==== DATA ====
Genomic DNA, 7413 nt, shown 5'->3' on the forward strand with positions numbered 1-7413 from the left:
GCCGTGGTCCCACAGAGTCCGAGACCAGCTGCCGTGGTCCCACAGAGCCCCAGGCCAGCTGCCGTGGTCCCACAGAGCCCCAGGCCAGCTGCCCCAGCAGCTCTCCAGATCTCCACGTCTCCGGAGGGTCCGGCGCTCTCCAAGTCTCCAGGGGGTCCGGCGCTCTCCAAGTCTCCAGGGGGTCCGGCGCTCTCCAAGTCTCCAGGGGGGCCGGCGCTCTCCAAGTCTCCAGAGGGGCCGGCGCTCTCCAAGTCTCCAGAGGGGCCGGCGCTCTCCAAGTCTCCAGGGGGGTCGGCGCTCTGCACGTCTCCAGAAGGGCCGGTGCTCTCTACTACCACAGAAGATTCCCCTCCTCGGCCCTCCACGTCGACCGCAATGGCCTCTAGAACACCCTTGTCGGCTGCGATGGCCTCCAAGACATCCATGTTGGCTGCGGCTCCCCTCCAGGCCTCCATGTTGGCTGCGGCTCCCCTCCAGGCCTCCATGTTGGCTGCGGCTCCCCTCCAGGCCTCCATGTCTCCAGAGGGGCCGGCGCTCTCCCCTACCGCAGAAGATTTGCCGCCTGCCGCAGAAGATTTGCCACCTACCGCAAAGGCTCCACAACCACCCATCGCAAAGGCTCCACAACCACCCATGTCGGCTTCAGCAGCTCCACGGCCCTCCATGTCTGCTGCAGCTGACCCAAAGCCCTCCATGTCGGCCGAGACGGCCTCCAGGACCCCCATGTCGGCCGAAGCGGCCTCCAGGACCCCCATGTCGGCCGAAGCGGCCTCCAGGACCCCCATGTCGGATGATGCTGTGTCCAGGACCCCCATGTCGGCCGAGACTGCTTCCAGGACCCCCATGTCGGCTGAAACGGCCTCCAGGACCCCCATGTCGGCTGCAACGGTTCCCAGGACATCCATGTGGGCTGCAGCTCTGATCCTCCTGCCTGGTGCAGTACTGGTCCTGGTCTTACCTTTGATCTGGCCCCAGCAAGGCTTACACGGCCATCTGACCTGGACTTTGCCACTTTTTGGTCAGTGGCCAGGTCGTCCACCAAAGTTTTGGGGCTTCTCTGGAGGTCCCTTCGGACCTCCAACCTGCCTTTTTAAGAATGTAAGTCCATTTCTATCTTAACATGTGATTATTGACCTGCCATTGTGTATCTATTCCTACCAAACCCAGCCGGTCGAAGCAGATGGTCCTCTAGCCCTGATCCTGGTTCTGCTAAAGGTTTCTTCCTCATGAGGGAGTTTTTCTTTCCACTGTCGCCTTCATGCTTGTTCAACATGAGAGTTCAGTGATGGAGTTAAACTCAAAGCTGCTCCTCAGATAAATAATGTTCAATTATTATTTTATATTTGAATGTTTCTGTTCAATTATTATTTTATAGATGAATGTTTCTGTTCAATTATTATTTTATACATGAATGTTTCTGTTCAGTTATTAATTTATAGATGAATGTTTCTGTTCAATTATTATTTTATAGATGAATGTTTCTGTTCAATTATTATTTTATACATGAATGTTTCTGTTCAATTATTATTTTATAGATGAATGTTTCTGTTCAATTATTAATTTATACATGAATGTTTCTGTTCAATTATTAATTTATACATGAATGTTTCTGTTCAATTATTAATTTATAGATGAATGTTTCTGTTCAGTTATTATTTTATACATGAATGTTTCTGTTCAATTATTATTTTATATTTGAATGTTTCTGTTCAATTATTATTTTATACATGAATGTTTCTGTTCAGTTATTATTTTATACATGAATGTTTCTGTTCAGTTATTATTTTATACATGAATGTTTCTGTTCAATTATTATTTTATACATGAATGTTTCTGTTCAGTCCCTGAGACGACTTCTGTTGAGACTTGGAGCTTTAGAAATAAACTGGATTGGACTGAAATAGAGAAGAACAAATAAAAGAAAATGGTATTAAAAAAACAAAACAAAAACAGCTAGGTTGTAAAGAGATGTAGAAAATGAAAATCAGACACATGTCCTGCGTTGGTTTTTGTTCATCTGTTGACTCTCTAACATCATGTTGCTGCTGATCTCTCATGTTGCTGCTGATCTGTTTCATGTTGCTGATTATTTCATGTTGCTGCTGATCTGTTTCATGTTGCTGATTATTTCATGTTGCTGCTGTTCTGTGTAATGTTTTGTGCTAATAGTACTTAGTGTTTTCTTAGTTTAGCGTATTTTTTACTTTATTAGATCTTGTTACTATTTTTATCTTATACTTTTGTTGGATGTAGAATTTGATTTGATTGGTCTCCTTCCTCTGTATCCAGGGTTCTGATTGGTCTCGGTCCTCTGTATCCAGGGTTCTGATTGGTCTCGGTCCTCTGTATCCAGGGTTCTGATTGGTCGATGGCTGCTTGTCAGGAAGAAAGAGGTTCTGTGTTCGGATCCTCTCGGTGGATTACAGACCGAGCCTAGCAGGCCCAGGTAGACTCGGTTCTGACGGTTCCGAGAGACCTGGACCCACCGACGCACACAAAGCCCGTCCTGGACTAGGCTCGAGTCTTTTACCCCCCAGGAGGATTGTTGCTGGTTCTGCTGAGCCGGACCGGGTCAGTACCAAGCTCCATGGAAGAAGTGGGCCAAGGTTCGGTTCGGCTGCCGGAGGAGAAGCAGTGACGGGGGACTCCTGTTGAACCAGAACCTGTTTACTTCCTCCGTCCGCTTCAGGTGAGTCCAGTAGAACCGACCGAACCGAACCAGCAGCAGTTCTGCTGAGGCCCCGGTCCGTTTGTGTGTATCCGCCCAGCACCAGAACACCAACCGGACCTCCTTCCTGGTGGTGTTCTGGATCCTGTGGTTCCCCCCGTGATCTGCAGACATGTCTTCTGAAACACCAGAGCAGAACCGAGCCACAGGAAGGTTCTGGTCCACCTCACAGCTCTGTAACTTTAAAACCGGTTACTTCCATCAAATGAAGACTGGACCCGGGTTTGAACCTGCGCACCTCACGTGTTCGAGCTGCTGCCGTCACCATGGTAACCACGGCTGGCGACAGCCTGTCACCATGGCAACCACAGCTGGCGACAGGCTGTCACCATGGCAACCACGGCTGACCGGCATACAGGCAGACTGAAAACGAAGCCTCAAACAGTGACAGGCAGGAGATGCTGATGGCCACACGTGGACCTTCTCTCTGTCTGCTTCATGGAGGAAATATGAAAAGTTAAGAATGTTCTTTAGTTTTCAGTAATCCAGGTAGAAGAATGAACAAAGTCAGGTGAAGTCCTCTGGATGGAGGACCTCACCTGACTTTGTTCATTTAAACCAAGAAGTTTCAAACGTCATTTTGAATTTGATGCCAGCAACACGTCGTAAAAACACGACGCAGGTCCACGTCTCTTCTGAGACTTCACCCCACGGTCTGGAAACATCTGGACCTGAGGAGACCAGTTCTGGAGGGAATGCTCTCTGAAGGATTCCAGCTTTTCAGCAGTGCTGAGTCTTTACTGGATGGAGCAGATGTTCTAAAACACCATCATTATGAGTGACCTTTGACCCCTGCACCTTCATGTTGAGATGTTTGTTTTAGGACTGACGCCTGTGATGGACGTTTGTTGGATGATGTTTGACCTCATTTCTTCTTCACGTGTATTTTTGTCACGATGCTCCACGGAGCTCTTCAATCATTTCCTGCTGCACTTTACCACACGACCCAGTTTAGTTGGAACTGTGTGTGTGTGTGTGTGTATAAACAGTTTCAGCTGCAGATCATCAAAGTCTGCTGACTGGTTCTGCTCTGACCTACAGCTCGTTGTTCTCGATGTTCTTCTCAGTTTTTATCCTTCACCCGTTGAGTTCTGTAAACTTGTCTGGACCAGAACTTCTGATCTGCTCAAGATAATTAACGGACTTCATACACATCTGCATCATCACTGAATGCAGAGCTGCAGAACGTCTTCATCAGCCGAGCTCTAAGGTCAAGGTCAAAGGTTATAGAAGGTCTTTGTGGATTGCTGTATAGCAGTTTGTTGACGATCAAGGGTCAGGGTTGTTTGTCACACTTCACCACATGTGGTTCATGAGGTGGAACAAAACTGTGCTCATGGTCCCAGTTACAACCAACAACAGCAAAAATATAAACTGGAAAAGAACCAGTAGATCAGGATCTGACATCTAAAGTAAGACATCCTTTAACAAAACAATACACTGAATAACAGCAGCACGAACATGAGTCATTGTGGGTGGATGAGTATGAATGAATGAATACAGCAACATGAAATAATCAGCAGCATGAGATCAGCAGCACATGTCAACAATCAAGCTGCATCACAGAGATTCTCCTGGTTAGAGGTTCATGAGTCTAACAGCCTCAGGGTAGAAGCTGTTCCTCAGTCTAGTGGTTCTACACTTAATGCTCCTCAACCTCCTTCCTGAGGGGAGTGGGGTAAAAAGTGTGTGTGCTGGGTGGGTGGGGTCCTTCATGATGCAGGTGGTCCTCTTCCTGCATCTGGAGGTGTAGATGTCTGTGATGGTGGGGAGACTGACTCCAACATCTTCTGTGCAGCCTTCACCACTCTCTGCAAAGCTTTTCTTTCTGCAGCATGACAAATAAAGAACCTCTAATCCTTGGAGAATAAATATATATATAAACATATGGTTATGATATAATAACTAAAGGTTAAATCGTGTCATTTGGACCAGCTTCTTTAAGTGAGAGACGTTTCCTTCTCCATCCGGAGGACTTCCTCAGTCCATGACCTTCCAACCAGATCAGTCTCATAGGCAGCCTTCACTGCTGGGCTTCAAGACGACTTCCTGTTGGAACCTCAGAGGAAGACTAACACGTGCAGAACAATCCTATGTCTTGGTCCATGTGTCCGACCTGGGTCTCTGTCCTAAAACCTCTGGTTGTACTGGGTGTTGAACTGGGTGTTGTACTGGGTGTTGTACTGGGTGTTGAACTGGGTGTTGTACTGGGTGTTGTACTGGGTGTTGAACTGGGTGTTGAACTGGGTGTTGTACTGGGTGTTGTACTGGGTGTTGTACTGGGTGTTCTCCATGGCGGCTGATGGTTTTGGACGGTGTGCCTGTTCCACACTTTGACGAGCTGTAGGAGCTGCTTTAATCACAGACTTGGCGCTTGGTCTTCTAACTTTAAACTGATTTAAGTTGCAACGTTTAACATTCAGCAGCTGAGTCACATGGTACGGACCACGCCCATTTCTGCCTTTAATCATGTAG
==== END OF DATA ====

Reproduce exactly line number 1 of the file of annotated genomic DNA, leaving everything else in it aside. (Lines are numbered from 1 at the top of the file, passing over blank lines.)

Genomic DNA, 7413 nt, shown 5'->3' on the forward strand with positions numbered 1-7413 from the left: